Sunday, August 4, 2013

God’s Green Equity

Swamp White Oak at Exton Park
Say among the nations, “The Lord reigns.”
    The world is firmly established, it cannot be moved;
    he will judge the peoples with equity.
Let the heavens rejoice, let the earth be glad;
    let the sea resound, and all that is in it.
Let the fields be jubilant, and everything in them;
    let all the trees of the forest sing for joy.
         (Psalm 96:10-13)

This summer I’ve found myself involved in some new projects that have me thinking more than ever about the physical world around us, how we use and abuse its resources, and what it means to be stewards of what we’ve been given.

And I’ve been digging deeper into that strange stew of words that swim through scripture: justice, equity, righteousness, faithfulness, shalom.

I’m involved in a League of Women Voters national committee studying the state of food and farming: confined animal feeding operations, subsidies for ever expanding monocultures of corn, transgenic salmon, nanotechnology in food, health impacts of pesticide exposure.

As part of my involvement in the League, I attended a convention in Lewisburg, PA, and a council meeting in Leesburg, VA, where I found myself talking to a wide mix of women concerned about food, farms, and environmental impacts: a beekeeper from Illinois, worrying about bee colony collapse; a daughter of generations of shrimpers from Louisiana, grieving the dead zone in the Gulf of Mexico; a professor of energy policy from Nebraska who explained quietly over a leisurely dinner that natural gas drilling has turned the expansive grazing lands of native grasses into industrial landscape. I carry her voice with me as she said, very softly: “The Wind River Valley now has the worst air quality in the country.”

Yes, and I carry the voice of the woman from rural Erie County, who explained that abandoned oil wells not far from her home are being used as repositories for contaminated natural gas waste water – too near Lake Erie, and too near the small family farms that supply the few jobs of the region. “We finally got the lake clean, and now this. And what happens to those farms when they can’t get clean water?”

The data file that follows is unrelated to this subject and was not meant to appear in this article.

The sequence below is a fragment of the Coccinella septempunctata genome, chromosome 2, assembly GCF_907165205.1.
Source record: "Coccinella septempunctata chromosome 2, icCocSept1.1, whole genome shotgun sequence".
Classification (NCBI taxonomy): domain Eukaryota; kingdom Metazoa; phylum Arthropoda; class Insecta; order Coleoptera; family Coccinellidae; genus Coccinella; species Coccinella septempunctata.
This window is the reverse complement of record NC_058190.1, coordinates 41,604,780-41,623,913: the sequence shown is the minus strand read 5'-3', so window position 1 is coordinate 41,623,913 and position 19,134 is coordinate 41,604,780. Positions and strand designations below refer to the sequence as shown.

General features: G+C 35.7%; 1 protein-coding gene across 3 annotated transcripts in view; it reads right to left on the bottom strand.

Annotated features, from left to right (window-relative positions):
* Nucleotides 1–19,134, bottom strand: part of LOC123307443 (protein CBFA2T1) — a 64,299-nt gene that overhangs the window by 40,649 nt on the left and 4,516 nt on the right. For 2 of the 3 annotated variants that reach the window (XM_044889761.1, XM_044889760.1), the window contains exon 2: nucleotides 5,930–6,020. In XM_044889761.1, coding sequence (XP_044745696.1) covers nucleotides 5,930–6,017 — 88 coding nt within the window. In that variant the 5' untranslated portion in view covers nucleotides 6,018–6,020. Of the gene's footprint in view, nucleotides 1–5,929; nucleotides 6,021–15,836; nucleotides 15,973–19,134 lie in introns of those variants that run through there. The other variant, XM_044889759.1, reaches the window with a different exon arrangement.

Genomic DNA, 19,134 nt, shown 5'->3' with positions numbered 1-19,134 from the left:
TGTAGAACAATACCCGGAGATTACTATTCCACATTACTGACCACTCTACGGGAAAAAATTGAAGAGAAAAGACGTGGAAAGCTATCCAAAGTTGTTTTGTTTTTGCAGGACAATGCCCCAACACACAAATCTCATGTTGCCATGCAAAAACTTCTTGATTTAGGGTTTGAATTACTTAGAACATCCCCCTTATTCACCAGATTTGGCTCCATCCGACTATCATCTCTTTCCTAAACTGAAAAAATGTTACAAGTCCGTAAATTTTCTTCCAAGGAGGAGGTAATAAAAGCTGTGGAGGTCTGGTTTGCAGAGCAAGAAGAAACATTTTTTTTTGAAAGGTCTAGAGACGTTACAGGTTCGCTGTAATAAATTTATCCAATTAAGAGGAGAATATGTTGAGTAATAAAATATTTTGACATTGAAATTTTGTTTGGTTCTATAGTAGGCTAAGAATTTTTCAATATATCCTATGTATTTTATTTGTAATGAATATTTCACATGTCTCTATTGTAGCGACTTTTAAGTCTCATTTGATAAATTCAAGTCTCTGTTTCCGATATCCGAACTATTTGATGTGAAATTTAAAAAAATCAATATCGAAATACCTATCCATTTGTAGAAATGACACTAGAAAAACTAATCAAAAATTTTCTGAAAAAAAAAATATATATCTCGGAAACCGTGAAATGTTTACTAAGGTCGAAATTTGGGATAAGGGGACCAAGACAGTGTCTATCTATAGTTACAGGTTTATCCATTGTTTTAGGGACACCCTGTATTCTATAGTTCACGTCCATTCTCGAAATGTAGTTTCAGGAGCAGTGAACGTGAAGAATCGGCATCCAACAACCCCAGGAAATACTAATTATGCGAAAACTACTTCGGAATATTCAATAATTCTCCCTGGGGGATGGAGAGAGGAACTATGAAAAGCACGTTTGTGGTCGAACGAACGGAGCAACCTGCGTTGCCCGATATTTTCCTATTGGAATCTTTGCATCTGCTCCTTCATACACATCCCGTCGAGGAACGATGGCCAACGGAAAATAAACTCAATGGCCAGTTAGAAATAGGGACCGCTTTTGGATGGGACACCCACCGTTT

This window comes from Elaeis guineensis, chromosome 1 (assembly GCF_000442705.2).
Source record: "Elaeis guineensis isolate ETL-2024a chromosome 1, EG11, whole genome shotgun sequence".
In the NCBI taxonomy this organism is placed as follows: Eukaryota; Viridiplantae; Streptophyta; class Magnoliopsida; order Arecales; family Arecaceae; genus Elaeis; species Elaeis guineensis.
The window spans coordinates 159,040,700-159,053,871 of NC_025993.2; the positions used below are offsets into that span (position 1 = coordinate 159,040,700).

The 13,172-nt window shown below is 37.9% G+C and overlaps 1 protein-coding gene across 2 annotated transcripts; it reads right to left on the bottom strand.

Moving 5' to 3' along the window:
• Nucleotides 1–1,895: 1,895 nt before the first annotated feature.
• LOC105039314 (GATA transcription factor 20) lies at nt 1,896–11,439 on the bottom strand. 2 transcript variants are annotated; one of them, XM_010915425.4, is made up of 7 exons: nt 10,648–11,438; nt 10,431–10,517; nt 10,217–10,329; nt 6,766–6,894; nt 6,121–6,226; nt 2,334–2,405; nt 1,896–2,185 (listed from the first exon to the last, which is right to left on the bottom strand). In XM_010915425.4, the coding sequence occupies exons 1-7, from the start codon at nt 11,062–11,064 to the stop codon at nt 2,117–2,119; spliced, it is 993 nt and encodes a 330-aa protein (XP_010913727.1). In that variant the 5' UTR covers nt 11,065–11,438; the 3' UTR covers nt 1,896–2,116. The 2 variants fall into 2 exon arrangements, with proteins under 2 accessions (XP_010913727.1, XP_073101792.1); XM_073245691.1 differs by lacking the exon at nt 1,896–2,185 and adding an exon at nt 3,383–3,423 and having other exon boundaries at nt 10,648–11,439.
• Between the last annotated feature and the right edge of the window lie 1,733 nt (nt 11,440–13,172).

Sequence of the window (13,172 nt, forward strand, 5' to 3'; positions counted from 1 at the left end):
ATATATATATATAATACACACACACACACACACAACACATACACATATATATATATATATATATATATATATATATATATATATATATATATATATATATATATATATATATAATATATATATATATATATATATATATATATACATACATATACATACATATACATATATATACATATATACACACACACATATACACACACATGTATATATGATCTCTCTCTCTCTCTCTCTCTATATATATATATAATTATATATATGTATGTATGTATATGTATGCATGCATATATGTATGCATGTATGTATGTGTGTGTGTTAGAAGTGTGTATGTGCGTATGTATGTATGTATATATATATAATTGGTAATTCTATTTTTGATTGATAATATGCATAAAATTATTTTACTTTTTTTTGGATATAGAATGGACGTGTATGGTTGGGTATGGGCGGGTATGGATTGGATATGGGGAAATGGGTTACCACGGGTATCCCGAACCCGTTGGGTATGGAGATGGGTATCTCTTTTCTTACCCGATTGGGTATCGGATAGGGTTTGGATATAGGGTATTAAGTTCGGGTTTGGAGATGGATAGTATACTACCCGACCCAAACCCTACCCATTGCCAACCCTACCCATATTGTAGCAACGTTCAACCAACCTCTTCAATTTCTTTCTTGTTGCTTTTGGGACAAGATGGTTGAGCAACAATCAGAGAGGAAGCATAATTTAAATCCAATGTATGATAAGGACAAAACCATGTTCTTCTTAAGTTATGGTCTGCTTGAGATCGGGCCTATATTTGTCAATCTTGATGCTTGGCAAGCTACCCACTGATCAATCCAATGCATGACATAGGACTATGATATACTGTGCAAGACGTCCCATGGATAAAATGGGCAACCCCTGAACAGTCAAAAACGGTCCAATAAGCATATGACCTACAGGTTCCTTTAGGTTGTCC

My other involvement this summer is with Friends of Exton Park, a group I’ve helped start to promote and protect an 800 acre park in the middle of our county, a pond, wetlands, and surrounding fields and woodlands, a green jewel in the middle of the suburban sprawl of shopping malls, highways, and developments.

In the park, we’ve been removing invasive plants that threaten the native habitat: cutting back oriental honeysuckle bush, freeing native trees from the stranglehold of oriental bittersweet, balling up miles of mile-a-minute vine, digging up purple loosestrife before it fills in chokes the fragile wetlands

In both arenas, I’ve encountered people surprised to find a Christian concerned about such things.

Here’s what I’ve been told: 
Christians don’t care about climate change or global warming.
Christians believe the earth is here for us to plunder.
“Green,” to Christians, is pagan. Or pantheistic. Or both.
And God will destroy this earth, the sooner the better, so why bother? 
Let me take a moment to grieve.

I wonder, sometimes, how God feels when his people misrepresent him so badly.

Yes, there are loud voices that insist emphatically that climate change is a propaganda tool of godless liberals.

Voices that equate unfettered consumption with patriotism and righteousness.